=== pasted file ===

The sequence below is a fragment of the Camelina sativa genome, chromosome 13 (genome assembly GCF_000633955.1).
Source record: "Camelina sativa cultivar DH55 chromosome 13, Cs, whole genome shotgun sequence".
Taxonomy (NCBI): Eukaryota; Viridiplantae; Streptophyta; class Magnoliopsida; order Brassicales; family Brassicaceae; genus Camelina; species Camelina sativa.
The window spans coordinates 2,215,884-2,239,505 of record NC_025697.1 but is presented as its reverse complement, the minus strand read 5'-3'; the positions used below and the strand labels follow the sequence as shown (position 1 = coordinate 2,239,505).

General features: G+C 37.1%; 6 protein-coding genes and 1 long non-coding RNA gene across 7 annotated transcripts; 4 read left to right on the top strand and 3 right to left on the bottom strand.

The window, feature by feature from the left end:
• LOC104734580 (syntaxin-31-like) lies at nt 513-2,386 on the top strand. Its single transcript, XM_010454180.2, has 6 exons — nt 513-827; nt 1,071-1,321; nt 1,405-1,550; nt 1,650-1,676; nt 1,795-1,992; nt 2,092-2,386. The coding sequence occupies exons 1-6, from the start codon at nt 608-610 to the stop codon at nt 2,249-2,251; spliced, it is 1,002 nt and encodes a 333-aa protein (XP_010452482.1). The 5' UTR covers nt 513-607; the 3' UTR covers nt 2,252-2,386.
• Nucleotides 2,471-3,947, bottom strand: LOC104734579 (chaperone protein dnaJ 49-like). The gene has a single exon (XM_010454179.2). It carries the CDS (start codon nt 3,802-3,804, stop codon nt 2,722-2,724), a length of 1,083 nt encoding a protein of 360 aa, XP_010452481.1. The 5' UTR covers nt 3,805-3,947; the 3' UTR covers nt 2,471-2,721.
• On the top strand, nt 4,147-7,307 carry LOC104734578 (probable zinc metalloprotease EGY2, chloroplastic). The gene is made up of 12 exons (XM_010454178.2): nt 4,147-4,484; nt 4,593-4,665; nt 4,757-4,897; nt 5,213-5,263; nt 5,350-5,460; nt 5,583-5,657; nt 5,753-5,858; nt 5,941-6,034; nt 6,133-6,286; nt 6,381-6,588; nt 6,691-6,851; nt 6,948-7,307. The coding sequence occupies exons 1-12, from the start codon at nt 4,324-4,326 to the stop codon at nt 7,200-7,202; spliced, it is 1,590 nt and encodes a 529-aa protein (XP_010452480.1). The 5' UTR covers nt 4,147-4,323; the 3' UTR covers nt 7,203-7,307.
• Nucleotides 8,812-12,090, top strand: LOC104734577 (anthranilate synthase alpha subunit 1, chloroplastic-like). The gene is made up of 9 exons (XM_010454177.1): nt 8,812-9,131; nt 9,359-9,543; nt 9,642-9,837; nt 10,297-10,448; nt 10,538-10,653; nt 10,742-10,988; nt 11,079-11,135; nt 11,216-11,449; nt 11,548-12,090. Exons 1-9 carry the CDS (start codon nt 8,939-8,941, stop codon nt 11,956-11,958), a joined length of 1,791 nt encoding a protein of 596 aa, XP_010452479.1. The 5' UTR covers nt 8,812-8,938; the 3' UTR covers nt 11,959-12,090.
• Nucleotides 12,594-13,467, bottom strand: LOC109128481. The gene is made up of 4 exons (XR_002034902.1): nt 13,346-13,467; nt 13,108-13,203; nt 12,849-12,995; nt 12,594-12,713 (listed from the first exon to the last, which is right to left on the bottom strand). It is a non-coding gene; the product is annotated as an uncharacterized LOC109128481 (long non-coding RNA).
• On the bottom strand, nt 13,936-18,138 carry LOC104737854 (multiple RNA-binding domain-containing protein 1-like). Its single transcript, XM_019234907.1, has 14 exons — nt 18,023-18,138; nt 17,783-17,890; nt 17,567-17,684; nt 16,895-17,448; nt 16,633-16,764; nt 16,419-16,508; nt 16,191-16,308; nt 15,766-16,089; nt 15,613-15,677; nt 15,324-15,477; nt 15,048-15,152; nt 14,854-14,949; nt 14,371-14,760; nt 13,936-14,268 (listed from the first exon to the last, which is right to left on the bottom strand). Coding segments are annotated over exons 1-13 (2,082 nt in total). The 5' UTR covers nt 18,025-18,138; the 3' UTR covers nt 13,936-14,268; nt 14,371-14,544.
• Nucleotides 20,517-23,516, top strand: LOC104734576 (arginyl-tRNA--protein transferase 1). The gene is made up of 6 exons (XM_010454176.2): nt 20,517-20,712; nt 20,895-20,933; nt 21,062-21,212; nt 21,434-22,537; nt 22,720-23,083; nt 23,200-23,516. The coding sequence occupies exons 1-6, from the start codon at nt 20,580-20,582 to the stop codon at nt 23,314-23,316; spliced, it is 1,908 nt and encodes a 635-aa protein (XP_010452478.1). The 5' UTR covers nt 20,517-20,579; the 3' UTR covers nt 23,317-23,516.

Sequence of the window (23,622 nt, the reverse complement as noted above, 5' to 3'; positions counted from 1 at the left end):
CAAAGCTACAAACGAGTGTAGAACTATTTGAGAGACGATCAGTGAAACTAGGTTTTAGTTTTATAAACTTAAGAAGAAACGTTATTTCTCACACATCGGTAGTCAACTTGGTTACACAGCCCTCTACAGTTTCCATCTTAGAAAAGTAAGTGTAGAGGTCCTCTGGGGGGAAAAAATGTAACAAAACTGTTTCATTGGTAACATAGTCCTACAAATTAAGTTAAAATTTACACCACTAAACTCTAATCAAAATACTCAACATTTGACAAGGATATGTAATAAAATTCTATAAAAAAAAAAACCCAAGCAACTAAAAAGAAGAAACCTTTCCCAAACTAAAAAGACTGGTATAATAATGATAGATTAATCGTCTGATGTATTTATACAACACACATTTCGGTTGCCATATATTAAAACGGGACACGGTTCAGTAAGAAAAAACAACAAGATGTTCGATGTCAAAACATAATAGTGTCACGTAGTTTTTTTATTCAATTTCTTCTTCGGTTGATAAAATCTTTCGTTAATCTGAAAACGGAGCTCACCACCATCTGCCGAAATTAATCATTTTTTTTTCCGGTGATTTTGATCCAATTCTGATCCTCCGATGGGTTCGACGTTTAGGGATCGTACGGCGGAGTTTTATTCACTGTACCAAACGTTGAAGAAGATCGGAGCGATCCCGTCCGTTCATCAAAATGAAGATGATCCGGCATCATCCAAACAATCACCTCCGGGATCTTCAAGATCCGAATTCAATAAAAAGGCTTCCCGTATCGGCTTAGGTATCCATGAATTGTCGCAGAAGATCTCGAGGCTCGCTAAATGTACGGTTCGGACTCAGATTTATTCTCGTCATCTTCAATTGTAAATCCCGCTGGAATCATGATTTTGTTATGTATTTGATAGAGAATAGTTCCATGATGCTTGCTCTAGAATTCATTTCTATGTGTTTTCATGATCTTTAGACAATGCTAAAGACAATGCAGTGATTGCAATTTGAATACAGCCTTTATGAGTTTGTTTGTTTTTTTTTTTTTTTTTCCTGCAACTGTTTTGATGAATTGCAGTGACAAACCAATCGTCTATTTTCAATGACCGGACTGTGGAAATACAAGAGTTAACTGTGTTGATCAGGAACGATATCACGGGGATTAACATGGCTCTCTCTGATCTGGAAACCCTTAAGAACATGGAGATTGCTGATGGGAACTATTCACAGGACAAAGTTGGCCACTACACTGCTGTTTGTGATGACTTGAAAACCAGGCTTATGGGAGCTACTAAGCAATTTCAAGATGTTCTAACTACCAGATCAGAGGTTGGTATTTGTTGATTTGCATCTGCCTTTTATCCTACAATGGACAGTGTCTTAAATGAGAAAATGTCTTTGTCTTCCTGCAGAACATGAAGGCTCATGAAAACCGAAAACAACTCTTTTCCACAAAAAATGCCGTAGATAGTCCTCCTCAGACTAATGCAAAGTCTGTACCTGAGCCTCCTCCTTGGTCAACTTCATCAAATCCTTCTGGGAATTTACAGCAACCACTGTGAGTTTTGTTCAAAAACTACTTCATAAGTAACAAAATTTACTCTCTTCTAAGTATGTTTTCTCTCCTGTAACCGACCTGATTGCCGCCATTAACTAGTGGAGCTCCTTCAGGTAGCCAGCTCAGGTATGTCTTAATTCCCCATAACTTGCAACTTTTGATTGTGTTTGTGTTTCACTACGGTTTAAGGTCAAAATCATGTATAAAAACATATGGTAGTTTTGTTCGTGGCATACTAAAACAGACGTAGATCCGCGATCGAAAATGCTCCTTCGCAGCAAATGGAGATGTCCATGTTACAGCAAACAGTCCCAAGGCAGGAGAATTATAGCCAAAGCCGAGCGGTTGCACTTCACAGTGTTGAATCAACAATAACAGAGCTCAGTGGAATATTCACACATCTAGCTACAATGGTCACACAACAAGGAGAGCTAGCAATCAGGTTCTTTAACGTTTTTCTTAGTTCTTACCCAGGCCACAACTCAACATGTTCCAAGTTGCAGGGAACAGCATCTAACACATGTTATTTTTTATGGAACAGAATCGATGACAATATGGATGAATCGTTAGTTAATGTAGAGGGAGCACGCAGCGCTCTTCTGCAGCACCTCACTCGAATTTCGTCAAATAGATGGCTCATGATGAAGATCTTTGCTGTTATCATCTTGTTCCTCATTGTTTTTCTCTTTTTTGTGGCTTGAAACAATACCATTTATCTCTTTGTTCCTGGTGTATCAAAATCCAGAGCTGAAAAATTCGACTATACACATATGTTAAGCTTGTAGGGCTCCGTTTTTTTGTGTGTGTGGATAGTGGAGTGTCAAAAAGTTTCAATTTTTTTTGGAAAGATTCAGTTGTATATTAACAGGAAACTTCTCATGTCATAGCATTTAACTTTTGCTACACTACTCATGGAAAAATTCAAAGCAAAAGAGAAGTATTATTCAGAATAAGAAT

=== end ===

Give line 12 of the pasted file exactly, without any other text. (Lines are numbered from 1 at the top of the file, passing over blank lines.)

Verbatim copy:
• On the bottom strand, nt 13,936-18,138 carry LOC104737854 (multiple RNA-binding domain-containing protein 1-like). Its single transcript, XM_019234907.1, has 14 exons — nt 18,023-18,138; nt 17,783-17,890; nt 17,567-17,684; nt 16,895-17,448; nt 16,633-16,764; nt 16,419-16,508; nt 16,191-16,308; nt 15,766-16,089; nt 15,613-15,677; nt 15,324-15,477; nt 15,048-15,152; nt 14,854-14,949; nt 14,371-14,760; nt 13,936-14,268 (listed from the first exon to the last, which is right to left on the bottom strand). Coding segments are annotated over exons 1-13 (2,082 nt in total). The 5' UTR covers nt 18,025-18,138; the 3' UTR covers nt 13,936-14,268; nt 14,371-14,544.